Film bits and bobs
My review for Film4.
Synopsis: Matteo Garrone (Gomorrah) directs and co-writes this satire on a society addicted to reality televisionas a live-action/CGI/3D extravaganza.
Review: After winning the Cannes Grand Jury Prize and various other international awards for his sprawling crime drama Gommorah (2008), director Matteo Garrone has changed direction with his follow-up Reality – even if both films share a Neapolitan setting. For while Gomorrah anchored multiple storylines to a relentlessly downbeat naturalism, the single narrative of Reality maintains a comically absurdist tone in the face of some potentially dark themes, and is more preoccupied, despite its title, with artifice and delusion than with any straightforward kind of realism.
Indeed, Reality has far more in common with Federico Fellini’s La Dolce Vita (1960), from its opening helicopter shots to its broader vision of a nation infatuated with, and made fatuous by, the emptiness of celebrity. Except that where Fellini’s classic film heralded the hedonism of the Sixties (and gave the world the word paparazzi, derived from the name of one of its characters), Reality’s focus on television’s Big Brother and the spirit of Berlusconi-era ‘bunga bunga’ already makes it seem somewhat behind its times.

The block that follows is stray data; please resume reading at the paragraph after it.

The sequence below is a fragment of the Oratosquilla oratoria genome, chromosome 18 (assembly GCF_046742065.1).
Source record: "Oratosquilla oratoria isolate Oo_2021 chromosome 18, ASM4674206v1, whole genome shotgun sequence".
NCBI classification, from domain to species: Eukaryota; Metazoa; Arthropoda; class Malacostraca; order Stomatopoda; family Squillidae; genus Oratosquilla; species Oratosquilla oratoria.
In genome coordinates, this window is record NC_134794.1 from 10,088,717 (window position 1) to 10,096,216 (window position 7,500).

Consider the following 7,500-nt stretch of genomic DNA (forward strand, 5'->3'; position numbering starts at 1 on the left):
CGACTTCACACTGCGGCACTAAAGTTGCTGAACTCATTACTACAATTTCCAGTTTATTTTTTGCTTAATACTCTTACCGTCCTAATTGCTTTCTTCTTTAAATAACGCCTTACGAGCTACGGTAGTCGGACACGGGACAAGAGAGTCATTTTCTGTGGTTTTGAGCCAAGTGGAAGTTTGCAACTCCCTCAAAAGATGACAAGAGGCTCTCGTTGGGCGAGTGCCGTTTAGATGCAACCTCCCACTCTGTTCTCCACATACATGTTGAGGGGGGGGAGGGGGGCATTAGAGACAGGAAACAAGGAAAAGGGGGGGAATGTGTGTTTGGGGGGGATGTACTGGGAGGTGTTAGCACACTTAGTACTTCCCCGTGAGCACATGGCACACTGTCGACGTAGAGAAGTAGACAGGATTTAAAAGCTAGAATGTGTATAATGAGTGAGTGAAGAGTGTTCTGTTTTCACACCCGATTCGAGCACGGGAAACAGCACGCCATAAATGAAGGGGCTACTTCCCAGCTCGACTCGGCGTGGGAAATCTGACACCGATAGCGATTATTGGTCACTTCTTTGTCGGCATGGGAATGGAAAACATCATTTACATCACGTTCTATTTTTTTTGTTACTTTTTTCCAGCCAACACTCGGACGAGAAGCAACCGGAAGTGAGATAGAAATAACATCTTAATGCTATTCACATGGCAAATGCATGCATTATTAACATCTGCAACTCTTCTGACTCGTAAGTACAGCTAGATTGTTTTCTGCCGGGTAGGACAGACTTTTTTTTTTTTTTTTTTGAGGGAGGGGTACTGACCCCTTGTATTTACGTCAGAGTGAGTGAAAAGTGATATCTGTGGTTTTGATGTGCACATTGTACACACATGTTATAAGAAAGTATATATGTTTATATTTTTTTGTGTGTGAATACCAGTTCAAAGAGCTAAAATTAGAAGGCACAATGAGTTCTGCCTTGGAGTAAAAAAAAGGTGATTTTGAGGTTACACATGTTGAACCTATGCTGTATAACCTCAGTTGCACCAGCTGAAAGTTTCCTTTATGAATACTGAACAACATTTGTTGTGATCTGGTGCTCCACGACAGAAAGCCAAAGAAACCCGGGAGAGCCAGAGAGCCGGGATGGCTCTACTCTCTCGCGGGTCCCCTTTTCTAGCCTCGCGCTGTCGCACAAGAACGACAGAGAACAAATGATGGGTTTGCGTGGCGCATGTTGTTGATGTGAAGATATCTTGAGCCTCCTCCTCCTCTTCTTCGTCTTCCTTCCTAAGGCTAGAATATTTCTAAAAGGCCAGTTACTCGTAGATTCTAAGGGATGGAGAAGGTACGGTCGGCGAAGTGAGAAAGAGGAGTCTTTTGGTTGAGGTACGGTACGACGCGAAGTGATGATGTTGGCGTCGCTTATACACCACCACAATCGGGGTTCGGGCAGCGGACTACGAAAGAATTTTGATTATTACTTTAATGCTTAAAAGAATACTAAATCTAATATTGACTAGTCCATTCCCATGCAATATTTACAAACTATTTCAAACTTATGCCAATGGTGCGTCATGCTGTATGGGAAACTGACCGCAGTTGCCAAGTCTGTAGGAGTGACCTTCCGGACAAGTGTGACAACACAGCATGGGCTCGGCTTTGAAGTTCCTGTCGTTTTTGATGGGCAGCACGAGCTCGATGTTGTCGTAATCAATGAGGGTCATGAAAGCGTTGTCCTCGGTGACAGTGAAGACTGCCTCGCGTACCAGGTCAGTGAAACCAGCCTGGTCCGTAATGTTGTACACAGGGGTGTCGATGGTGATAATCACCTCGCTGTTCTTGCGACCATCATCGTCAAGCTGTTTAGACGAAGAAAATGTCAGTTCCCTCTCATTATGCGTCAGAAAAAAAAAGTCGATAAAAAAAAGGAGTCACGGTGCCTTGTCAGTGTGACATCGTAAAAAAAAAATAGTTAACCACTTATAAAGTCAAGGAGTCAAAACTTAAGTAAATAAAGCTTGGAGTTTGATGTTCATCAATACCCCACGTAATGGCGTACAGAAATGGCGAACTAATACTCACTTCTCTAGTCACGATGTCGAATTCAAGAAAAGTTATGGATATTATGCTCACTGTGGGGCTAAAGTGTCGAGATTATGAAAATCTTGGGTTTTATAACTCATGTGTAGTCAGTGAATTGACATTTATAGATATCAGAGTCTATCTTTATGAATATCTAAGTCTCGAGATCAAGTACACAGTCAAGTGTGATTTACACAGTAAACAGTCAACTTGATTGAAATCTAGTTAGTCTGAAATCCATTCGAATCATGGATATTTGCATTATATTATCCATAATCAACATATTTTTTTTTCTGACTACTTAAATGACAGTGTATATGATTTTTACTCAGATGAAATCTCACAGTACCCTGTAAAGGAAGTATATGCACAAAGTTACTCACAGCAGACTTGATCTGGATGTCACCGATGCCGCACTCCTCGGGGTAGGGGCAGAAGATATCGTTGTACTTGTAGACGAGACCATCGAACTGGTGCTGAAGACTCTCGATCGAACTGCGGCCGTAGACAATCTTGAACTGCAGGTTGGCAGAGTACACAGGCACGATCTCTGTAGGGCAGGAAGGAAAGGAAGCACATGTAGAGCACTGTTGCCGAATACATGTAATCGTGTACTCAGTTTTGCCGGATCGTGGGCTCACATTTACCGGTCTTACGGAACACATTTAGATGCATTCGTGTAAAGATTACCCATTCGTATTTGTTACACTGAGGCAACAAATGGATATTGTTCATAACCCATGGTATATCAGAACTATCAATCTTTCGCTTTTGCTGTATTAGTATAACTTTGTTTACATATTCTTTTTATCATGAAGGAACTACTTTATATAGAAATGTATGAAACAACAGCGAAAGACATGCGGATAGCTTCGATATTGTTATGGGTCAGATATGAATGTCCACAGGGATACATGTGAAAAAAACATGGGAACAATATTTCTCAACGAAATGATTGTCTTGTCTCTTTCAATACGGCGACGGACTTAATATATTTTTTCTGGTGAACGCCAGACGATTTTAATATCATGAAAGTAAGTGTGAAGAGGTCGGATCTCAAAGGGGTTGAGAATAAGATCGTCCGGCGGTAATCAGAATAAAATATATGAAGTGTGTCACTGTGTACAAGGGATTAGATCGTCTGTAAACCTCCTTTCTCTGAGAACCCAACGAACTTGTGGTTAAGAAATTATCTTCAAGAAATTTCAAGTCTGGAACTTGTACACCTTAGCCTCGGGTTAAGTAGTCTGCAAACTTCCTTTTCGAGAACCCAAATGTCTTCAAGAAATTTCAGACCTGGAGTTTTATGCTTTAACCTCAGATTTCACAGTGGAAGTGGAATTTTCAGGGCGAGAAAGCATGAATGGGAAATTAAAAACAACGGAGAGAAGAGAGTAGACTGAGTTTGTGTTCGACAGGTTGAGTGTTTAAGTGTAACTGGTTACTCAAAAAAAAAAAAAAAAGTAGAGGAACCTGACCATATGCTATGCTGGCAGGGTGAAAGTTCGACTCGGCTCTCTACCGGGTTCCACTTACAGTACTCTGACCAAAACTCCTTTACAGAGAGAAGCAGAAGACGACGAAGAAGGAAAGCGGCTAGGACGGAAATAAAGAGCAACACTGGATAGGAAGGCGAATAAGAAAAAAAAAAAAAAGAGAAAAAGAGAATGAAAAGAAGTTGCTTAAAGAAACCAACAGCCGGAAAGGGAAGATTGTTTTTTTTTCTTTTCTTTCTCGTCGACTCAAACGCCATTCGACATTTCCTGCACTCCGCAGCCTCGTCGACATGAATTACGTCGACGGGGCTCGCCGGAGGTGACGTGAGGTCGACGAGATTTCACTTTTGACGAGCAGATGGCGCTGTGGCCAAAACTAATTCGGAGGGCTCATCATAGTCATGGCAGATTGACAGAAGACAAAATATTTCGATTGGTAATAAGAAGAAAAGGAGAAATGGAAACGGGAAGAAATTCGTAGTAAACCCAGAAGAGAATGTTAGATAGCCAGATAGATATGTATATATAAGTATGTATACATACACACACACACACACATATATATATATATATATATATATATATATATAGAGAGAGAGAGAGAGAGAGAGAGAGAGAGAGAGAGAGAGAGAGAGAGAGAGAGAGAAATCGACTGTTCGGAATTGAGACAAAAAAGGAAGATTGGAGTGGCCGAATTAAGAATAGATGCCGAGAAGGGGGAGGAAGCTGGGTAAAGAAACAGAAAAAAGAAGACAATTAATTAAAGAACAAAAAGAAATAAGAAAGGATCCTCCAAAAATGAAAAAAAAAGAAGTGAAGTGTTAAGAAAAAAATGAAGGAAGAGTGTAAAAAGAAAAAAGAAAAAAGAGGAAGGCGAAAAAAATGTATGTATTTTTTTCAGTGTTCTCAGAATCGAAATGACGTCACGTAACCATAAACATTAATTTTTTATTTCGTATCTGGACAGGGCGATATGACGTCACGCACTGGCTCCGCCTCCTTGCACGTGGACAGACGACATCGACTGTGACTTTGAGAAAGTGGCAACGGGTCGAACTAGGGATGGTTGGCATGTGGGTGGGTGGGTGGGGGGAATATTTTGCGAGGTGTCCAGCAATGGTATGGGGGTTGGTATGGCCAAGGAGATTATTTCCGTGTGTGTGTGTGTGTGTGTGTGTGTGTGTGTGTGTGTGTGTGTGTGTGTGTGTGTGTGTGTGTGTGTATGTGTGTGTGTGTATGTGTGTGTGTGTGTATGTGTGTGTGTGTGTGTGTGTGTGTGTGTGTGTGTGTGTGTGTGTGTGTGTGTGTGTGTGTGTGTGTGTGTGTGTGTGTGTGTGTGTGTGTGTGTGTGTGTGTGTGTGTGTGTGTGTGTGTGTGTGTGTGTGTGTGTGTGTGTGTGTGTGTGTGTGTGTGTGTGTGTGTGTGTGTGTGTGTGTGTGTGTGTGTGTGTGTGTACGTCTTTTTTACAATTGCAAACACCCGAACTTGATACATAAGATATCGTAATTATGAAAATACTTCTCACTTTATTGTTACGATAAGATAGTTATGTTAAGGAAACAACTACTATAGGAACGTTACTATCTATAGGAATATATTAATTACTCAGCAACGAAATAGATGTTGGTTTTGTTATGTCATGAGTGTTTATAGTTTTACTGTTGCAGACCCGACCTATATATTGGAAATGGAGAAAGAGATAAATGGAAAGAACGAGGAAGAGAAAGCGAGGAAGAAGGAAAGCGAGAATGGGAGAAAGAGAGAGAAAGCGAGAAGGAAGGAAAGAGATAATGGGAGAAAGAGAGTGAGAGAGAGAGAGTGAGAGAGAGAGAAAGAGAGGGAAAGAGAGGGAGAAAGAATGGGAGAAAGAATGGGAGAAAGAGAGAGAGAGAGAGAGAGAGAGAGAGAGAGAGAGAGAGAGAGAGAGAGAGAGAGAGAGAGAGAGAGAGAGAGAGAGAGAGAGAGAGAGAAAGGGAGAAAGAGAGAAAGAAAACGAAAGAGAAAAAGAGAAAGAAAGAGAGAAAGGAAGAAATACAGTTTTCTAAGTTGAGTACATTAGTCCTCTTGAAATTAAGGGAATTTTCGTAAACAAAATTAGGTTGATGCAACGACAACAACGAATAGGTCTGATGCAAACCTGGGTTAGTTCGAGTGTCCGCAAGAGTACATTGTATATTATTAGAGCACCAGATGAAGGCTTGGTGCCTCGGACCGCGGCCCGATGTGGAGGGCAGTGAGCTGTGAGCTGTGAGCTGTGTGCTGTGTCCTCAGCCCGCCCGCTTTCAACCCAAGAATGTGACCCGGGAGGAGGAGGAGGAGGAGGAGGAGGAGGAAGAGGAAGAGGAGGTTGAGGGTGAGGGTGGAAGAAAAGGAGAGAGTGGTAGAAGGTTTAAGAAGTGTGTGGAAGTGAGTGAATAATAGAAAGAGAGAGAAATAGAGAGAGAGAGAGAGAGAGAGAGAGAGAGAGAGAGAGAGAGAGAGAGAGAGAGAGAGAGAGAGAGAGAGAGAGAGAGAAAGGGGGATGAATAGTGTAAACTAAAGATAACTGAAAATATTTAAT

Exhibitionist fishmonger Luciano (Aniello Areno, in his film debut) grows more and more obsessed with becoming a reality television star, eventually sacrificing to this quixotic dream the more tangible reality of his business and family life – not to mention his sanity. His retreat into fantasy is shot wide by DP Marco Onorato in majestically choreographed long takes, with the big frames and glitzy colours conjuring a flashy, flamboyant world for this larger-than-life character – and yet, as Luciano is seduced by style away from substance, the contrast between surface and depth is hammered home so hard and so often that the film itself loses all subtlety, becoming just the sort of superficial confection that it satirises.
In A Nutshell: As gaudy and glitzy as the superficialities it lampoons, Mateo Garrone’s Reality is a Fellini-esque fantasia without the counterweight of Fellini’s thematic complexity.